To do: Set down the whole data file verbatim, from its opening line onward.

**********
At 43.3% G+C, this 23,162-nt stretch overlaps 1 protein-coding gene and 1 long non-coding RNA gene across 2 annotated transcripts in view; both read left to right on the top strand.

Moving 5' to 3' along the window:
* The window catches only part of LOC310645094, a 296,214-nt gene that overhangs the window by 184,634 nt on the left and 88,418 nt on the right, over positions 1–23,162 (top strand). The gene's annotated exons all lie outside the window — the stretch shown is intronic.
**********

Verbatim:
At 43.3% G+C, this 23,162-nt stretch overlaps 1 protein-coding gene and 1 long non-coding RNA gene across 2 annotated transcripts in view; both read left to right on the top strand.

Moving 5' to 3' along the window:
* The window catches only part of LOC310645094, a 296,214-nt gene that overhangs the window by 184,634 nt on the left and 88,418 nt on the right, over positions 1–23,162 (top strand). The gene's annotated exons all lie outside the window — the stretch shown is intronic.